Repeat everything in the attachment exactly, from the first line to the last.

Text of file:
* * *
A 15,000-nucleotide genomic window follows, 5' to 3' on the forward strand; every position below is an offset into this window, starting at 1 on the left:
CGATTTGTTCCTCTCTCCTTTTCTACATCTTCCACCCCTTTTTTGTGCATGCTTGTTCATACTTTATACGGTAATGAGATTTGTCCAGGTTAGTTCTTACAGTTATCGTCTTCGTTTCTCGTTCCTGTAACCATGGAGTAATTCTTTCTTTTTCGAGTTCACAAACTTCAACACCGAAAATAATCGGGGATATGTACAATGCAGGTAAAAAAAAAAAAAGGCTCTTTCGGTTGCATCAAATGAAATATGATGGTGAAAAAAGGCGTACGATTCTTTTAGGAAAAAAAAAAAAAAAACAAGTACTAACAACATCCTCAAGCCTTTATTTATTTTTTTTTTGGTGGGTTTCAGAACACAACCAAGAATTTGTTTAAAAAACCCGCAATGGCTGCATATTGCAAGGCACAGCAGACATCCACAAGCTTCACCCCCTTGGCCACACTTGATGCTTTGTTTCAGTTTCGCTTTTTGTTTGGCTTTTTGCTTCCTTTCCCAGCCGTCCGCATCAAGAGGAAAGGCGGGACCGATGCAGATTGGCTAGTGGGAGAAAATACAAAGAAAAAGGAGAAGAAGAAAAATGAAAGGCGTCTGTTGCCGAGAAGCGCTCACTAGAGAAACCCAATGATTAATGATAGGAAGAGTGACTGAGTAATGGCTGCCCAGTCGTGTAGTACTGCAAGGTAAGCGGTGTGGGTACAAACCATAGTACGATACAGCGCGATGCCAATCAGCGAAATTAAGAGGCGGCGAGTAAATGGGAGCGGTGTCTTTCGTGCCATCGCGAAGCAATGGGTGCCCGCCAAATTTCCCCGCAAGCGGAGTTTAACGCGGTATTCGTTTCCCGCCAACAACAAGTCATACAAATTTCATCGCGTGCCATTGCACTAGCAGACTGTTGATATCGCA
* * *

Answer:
A 15,000-nucleotide genomic window follows, 5' to 3' on the forward strand; every position below is an offset into this window, starting at 1 on the left:
CGATTTGTTCCTCTCTCCTTTTCTACATCTTCCACCCCTTTTTTGTGCATGCTTGTTCATACTTTATACGGTAATGAGATTTGTCCAGGTTAGTTCTTACAGTTATCGTCTTCGTTTCTCGTTCCTGTAACCATGGAGTAATTCTTTCTTTTTCGAGTTCACAAACTTCAACACCGAAAATAATCGGGGATATGTACAATGCAGGTAAAAAAAAAAAAAGGCTCTTTCGGTTGCATCAAATGAAATATGATGGTGAAAAAAGGCGTACGATTCTTTTAGGAAAAAAAAAAAAAAAACAAGTACTAACAACATCCTCAAGCCTTTATTTATTTTTTTTTTGGTGGGTTTCAGAACACAACCAAGAATTTGTTTAAAAAACCCGCAATGGCTGCATATTGCAAGGCACAGCAGACATCCACAAGCTTCACCCCCTTGGCCACACTTGATGCTTTGTTTCAGTTTCGCTTTTTGTTTGGCTTTTTGCTTCCTTTCCCAGCCGTCCGCATCAAGAGGAAAGGCGGGACCGATGCAGATTGGCTAGTGGGAGAAAATACAAAGAAAAAGGAGAAGAAGAAAAATGAAAGGCGTCTGTTGCCGAGAAGCGCTCACTAGAGAAACCCAATGATTAATGATAGGAAGAGTGACTGAGTAATGGCTGCCCAGTCGTGTAGTACTGCAAGGTAAGCGGTGTGGGTACAAACCATAGTACGATACAGCGCGATGCCAATCAGCGAAATTAAGAGGCGGCGAGTAAATGGGAGCGGTGTCTTTCGTGCCATCGCGAAGCAATGGGTGCCCGCCAAATTTCCCCGCAAGCGGAGTTTAACGCGGTATTCGTTTCCCGCCAACAACAAGTCATACAAATTTCATCGCGTGCCATTGCACTAGCAGACTGTTGATATCGCA